If given the chance, what retirement pitfalls do people wish they had avoided in hindsight? Those of us still planning our retirement are being offered lessons from those with the benefit of recent experience.
In March, Prudential surveyed pensioners retired for five years or less about their switch from work to leisure, and whether they would do anything differently during their transition if given the opportunity to do it again.
The good news is that the overwhelming majority of pensioners are relishing their retirement years, with the vast majority responding that they are enjoying themselves thanks to the extra freedom and family time that accompanies retirement.
But a number of the surveyed retirees have admitted they are leading a less comfortable lifestyle than when they were working, with some saying they made retirement planning mistakes that left them struggling financially.
The figures revealed that more than a third of recent retirees regret financial decisions they have made since stopping work. According to the research, the most common financial regrets include:
Overestimating the value of the State Pension
Spending too much money immediately after retirement
Not being able to take advantage when they retired of the new pension freedoms that came into force in April 2015
Not setting themselves a budget to live on as a pensioner
Nearly one in five say that in hindsight they realise they didn’t save enough for their retirement, whilst 15 per cent regret not starting to save earlier.
As part of the research the newly retired were also asked about their income in retirement. Almost three quarters said they qualified for the state pension, almost two thirds have a final salary pension, around half had cash savings or cash ISAs, a quarter had shares or stocks and shares ISAs and one in five had an annuity.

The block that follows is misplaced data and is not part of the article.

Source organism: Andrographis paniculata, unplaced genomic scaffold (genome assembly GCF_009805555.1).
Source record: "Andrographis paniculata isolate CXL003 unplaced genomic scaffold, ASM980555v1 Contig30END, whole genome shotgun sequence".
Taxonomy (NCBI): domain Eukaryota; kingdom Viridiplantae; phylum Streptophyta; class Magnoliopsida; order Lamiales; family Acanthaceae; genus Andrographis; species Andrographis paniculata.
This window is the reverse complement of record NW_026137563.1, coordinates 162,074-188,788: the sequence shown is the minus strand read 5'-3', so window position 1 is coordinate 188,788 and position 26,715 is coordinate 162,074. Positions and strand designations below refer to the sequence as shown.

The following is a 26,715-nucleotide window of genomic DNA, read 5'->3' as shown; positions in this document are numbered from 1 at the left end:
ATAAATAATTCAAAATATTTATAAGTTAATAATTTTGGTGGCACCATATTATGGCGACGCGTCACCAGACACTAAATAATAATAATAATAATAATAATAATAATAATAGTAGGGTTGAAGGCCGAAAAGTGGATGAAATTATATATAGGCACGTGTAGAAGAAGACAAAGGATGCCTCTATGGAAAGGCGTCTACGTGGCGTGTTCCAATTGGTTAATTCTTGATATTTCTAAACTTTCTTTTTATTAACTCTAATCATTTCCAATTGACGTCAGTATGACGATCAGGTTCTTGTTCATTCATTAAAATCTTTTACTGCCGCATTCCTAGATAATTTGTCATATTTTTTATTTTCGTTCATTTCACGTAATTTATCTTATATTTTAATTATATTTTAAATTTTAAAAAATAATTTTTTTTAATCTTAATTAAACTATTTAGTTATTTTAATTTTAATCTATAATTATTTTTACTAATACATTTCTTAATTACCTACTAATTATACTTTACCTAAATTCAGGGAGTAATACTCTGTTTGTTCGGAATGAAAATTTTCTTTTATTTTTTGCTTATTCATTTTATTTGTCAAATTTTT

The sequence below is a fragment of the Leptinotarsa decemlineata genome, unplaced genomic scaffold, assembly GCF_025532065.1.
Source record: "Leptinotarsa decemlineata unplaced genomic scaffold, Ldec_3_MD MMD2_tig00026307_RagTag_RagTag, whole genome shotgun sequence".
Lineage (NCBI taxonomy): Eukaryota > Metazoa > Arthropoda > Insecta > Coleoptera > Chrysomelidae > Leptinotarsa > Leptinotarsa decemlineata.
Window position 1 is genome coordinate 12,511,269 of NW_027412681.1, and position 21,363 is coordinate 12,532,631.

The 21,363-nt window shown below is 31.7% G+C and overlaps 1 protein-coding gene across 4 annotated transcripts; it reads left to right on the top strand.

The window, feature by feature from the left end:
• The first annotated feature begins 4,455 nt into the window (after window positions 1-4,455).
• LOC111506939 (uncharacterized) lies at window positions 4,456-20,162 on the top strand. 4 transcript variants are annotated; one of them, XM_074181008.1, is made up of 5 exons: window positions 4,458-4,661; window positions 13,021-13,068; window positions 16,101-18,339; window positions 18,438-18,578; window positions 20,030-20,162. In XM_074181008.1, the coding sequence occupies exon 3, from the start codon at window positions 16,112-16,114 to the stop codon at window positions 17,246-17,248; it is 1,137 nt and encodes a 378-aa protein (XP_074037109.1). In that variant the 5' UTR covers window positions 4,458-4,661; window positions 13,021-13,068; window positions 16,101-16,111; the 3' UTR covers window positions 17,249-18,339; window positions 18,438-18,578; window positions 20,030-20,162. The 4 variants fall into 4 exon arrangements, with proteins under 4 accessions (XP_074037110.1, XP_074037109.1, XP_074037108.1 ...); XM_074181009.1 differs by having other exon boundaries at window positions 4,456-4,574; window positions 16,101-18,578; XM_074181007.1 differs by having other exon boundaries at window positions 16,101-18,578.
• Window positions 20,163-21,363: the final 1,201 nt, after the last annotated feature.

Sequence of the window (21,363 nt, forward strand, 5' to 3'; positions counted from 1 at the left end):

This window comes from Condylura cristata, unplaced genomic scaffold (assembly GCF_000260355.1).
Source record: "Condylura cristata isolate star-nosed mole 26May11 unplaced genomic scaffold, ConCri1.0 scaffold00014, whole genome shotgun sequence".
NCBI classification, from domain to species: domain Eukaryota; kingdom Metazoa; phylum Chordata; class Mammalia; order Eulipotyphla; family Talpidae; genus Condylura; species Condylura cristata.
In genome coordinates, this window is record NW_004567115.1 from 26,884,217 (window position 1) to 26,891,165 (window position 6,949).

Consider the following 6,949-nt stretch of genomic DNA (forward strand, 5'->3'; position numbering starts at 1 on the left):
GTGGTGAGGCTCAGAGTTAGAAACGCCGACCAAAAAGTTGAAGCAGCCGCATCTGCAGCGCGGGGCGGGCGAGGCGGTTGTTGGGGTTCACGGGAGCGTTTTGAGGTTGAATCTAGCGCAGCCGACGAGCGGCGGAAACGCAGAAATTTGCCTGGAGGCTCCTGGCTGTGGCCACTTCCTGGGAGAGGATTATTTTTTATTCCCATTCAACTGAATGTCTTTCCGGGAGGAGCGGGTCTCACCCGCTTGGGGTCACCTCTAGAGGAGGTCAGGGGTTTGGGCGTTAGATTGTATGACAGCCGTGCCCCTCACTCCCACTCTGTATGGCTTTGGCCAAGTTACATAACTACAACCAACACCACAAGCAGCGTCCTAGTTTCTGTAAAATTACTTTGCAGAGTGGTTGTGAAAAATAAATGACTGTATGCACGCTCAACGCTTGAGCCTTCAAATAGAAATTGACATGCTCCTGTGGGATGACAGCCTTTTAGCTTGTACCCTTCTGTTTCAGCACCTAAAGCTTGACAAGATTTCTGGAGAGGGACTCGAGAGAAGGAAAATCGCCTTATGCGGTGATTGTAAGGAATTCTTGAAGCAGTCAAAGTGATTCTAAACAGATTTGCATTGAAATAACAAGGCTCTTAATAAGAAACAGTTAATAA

What they’re enjoying
Despite the financial regrets of some, a resounding 94 per cent said they are enjoying life since giving up work, with the luxury of having more free time being a clear benefit for them.
It is no surprise that two thirds said that being less stressed was a retirement bonus, and not having to commute to work anymore was also a popular reason for enjoying retirement.
Having more control over life decisions and the luxury to spend more time with family are also reasons that today’s retirees are enjoying their post-work years.
What can prospective retirees do?
David Slater, CEO of Retirement Line, said: “The figures show that the financial savings choices made while still at work or shortly after retirement have a huge impact on the lifestyles and wellbeing of many pensioners.”
“People approaching retirement would do well to heed the warning of others by reflecting upon their own wants and needs for retirement, and speaking to a specialist in retirement income like Retirement Line before making any important financial decisions.”
Retirement Line work on a non-advised basis providing you with factual information to enable you to make an informed decision. If you are at all unsure of which options suit you, you should seek regulated advice. If you like, Retirement Line can introduce you to an independent financial adviser.